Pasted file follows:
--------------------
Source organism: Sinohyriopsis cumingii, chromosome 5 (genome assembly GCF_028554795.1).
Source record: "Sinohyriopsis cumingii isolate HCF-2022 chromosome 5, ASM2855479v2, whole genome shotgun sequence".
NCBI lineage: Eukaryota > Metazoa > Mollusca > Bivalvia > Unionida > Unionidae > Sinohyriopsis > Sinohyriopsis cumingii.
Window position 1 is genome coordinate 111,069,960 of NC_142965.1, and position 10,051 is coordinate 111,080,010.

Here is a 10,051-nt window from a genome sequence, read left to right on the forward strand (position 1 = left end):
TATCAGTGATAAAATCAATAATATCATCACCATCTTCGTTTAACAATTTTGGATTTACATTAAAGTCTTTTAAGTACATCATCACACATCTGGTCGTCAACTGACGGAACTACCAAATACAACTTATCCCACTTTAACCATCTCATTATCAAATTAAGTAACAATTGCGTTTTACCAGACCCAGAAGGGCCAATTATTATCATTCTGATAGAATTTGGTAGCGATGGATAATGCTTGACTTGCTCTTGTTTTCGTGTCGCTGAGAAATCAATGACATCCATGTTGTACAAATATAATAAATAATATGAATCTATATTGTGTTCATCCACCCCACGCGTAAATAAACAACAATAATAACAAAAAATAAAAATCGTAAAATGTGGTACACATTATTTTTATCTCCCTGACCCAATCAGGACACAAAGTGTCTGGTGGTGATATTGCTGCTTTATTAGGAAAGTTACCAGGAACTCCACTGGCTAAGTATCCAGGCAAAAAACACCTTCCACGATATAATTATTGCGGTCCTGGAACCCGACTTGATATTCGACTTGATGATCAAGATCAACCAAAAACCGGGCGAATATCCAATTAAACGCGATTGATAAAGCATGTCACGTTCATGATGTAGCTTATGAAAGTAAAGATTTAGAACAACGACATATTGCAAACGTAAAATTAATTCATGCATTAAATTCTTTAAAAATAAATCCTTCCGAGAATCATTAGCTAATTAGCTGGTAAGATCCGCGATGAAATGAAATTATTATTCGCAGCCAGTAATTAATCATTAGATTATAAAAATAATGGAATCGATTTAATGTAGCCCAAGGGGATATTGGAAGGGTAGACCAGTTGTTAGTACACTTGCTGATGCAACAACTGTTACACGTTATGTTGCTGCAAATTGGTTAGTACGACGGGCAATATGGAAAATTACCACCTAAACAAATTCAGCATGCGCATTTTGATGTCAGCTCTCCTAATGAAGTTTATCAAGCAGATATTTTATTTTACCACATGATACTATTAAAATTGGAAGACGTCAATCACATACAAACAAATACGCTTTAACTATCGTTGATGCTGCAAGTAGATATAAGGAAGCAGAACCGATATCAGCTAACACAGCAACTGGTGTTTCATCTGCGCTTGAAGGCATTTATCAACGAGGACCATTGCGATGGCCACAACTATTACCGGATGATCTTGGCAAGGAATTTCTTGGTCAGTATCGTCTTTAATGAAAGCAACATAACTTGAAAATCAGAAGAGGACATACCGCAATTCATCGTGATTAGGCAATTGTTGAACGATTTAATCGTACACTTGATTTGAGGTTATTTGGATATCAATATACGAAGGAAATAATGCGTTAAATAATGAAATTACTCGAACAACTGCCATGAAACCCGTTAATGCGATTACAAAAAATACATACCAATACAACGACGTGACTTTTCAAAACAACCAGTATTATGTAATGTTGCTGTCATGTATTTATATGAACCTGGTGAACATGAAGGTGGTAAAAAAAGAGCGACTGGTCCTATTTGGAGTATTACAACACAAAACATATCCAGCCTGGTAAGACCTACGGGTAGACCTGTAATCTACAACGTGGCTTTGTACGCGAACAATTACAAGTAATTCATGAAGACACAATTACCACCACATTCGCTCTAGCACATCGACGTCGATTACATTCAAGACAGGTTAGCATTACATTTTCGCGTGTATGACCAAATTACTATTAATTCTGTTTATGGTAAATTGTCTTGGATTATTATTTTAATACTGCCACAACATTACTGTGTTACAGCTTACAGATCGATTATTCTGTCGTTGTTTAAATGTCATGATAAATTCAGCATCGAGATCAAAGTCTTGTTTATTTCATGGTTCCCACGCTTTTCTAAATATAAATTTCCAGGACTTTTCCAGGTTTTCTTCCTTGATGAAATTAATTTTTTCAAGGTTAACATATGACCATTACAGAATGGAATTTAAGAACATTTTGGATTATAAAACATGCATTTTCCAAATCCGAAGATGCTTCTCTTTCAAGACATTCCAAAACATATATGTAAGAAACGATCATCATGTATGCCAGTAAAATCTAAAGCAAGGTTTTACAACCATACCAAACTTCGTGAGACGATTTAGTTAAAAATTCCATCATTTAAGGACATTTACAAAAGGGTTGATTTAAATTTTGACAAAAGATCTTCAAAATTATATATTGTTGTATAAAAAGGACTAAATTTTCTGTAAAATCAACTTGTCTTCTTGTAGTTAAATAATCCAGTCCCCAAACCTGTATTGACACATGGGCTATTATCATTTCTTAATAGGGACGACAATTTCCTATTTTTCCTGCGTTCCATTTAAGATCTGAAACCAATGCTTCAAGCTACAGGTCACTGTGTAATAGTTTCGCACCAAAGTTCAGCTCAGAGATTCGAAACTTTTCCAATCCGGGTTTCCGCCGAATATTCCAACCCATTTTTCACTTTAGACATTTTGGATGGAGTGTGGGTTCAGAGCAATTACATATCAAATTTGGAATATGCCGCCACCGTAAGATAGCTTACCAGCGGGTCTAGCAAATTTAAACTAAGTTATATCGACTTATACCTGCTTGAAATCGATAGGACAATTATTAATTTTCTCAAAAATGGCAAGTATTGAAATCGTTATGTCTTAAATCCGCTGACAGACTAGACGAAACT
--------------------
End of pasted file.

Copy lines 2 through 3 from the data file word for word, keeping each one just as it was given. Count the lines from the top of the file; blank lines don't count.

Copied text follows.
Source record: "Sinohyriopsis cumingii isolate HCF-2022 chromosome 5, ASM2855479v2, whole genome shotgun sequence".
NCBI lineage: Eukaryota > Metazoa > Mollusca > Bivalvia > Unionida > Unionidae > Sinohyriopsis > Sinohyriopsis cumingii.